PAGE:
Hendrik explained what was coming up when and down we went. The river starts off very gently and gets you warmed up for the meatier stuff. Although I say the average gradient is 36m/km, the first kilometre and a half is not very steep, and neither are the last two I’d say. So the action is in the middle, the perfect setup, and obviously to balance the mathematics out, it is a fair amount steeper than 36m/km. I paddled down, loving it. At one stage someone pitoned in hard and cracked their boat. It was not a Fluid I’ll let you know - quite a nasty rapid. The first rapid I scouted was at the half way point, Pilkington Falls. In fact, I only scouted the entry, which looked a bit tricky. The actual drop, about 4.5m high I couldn’t see, but I’d hiked it twice, seen a lot of photos and knew what to expect. After watching Andrew I climbed into my boat and ran the rapid successfully. My adrenalin was definitely up. The very next rapid I decided to portage. Only Hendrik, Andrew and I had run Pilkington while the rest had portaged, and the following rapid too. Because I had hiked this river with almost zero water I knew about the siphons in the rapid below Pilkington and decided to portage. In fact, the following time I portaged it again and only recently did I run it. It’s actually quite easy and fun, the siphons are quite easy to miss! But obviously, if you mess up, you could be in a world of trouble.


Adrian Tregoning on one of the rapids. Andrew Kellet took video footage at two of the rapids early on, this is a screenshot from one of them.


Although I’ve made it sound like the section from the put in to Pilkington is boring and nondescript, it definitely isn’t. There are some awesome rapids up there and I’d say they are actually more technically demanding than the bigger rapids further down. As can be expected, there are several siphons (which you mostly most be aware of) and a couple of rapids where there are must make moves. One in particular has a small eddy behind a large rock, you have to ferry to the right and if you don’t, you could die. A chap once didn’t make the right ferry, ejected from his boat, and got sucked through a siphon; truly horrible. I have photos of this particular siphon with no water (summer time in the Cape), see below. It is extremely small and I wonder how he even passed through.


From there we carried on, paddling some very awesome rapids, and also the roughly 30m long slide which was pumping, guarded by some large holes at the top. We came to Double Drop which everyone was going to portage, everyone except Andrew. One can approach it on the right but the left is more exciting. After hesitating a bit I decided to follow Andrew down the left side, now I was committed. There is a slide in a big cushion wave on the left and I bombed down there, exciting stuff. Right above the Double Drop itself one has to make the tiny eddy right above it. If you don’t, you could die or get seriously hurt. One person didn’t make the eddy once and through pure luck they made it through the left hand side no problem. I peered down, hugging onto the rock which is a small island and watched Andrew head down. The bottom hole almost got him and I looked at the river right bank where the others were portaging. I could feel a beating and swim coming on. Oh well, I took my last swim a long time back and considering there was a big pool below, the chance was worth it. I peeled out, boofed the first drop and on landing my vision was blurred and I messed up the second drop. I flipped over and the hole had me for about a second or two. A quick hip snap later and I was upright again, and smiling. The bottom hole gets very evil at high levels and has caused several swims. Sadly, most people portage this rapid, but it’s actually not too difficult at all if the level is right. On the right is a monster siphon and one has to be ultra careful when portaging on the right at certain levels, otherwise it’s not going to be pretty. This is because there is an eddy there, but the exit of the eddy is the entrance to the siphon, nice ey?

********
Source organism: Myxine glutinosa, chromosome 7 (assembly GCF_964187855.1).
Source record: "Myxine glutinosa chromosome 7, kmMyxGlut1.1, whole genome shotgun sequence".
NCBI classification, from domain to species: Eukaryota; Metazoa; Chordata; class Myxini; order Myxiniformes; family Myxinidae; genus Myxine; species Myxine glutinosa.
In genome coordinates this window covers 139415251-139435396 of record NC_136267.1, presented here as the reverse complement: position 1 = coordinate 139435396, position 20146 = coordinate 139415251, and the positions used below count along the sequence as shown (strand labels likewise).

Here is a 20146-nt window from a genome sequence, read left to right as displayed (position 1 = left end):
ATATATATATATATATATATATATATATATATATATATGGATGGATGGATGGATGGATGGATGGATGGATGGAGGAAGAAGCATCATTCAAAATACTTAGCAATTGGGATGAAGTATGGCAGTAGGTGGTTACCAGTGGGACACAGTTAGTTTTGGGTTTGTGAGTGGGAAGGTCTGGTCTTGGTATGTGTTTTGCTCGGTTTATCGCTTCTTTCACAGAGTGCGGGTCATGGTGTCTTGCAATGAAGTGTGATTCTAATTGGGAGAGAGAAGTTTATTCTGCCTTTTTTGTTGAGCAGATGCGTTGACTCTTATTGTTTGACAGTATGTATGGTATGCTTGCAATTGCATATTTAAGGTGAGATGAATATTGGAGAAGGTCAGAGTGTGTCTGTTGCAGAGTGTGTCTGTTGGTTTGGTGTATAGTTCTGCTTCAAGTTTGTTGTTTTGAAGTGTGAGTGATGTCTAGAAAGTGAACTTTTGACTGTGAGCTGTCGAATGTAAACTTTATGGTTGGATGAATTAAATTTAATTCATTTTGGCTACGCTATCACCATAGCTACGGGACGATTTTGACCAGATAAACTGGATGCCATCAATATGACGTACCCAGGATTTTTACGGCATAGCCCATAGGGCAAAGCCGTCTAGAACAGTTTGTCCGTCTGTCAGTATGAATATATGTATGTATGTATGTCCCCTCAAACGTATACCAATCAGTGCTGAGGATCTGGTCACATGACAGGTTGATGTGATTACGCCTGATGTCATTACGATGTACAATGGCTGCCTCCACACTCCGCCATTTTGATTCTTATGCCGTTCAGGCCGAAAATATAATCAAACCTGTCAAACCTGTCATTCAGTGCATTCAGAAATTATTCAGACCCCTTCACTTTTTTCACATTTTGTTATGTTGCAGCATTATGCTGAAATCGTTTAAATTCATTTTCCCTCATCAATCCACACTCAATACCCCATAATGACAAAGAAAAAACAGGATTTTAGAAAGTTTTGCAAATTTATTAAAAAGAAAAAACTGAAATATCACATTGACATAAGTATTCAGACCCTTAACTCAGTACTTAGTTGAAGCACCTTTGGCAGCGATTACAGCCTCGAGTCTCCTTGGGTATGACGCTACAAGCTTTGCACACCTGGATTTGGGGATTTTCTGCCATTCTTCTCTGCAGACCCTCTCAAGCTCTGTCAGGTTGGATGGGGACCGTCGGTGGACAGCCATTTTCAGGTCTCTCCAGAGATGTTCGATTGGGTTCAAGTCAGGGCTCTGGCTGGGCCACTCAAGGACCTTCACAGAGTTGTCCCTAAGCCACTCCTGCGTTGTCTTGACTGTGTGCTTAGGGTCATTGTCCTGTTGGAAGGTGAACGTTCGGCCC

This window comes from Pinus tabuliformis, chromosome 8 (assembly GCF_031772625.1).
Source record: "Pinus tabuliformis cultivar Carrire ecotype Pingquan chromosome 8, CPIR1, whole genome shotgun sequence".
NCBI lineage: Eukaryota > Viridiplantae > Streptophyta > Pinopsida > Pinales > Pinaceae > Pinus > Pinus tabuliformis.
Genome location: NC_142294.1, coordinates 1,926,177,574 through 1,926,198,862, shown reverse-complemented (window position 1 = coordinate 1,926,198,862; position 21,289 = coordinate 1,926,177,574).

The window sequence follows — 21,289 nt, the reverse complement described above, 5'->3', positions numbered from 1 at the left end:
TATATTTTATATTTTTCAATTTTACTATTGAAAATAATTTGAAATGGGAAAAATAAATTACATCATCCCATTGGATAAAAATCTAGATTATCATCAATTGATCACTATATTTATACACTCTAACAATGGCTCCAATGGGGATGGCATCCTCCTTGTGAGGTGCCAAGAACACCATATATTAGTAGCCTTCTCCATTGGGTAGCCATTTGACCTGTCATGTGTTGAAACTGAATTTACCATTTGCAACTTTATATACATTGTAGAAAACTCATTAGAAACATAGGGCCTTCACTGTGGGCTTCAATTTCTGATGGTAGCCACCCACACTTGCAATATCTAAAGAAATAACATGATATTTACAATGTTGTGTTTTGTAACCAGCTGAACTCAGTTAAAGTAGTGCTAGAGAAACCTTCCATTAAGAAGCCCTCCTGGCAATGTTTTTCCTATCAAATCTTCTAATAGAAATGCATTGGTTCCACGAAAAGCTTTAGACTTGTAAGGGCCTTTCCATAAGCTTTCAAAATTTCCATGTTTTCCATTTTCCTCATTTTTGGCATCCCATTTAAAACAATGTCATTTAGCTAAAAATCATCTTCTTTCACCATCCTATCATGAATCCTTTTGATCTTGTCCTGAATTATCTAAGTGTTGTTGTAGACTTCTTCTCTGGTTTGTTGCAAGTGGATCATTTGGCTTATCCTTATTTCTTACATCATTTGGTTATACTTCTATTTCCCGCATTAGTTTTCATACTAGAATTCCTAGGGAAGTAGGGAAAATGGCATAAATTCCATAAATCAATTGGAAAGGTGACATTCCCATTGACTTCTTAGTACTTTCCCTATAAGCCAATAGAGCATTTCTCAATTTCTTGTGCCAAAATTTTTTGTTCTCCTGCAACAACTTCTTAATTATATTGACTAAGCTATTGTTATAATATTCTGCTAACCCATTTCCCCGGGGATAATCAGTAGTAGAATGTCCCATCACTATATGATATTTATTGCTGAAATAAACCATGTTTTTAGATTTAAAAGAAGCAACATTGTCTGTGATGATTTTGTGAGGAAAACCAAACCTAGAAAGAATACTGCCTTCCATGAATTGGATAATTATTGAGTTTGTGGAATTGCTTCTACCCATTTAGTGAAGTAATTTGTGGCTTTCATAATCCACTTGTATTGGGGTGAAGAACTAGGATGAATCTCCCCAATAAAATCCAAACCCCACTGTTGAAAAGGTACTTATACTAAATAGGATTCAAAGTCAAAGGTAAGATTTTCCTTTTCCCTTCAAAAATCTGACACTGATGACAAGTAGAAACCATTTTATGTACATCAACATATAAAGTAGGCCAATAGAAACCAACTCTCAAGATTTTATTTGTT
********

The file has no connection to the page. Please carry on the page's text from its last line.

I took this shot on that first day I went down the river. This is Pilkington Falls. No time for taking photos, we just bombed down not stopping anywhere.


The end of that first day. Good times! Don't worry, you'll see some cool photos just now, and also three videos!


There is a pool and then the Two Teacups Rapid. Two small drops of about a metre at the top, petering out into a long slide which a curler wave at the bottom. The wave caused a swim for one of the guys as it held him a bit and then put him against the ugly undercut wall on the right hand side. From here there are some more great rapids, another biggish slide and then it slows down a bit. But when I say slows down, I don’t mean it becomes easy. The volume of the river increases from time to time as tributaries add to it and I’m sure it gets to more than double its volume in those 7.5 kilometres of action. The rapids below will punish those that relax, but if you’ve still got energy and are awake, it’s no problem. I love that section. It’s such a great way to finish off the river. During flood, one can paddle just these rapids. But be careful, there are some monster holes that can keep you for a while. The gradient is still enough to make the last section at high to flood levels extremely serious, but fun, course. It was an awesome first day out, I loved it!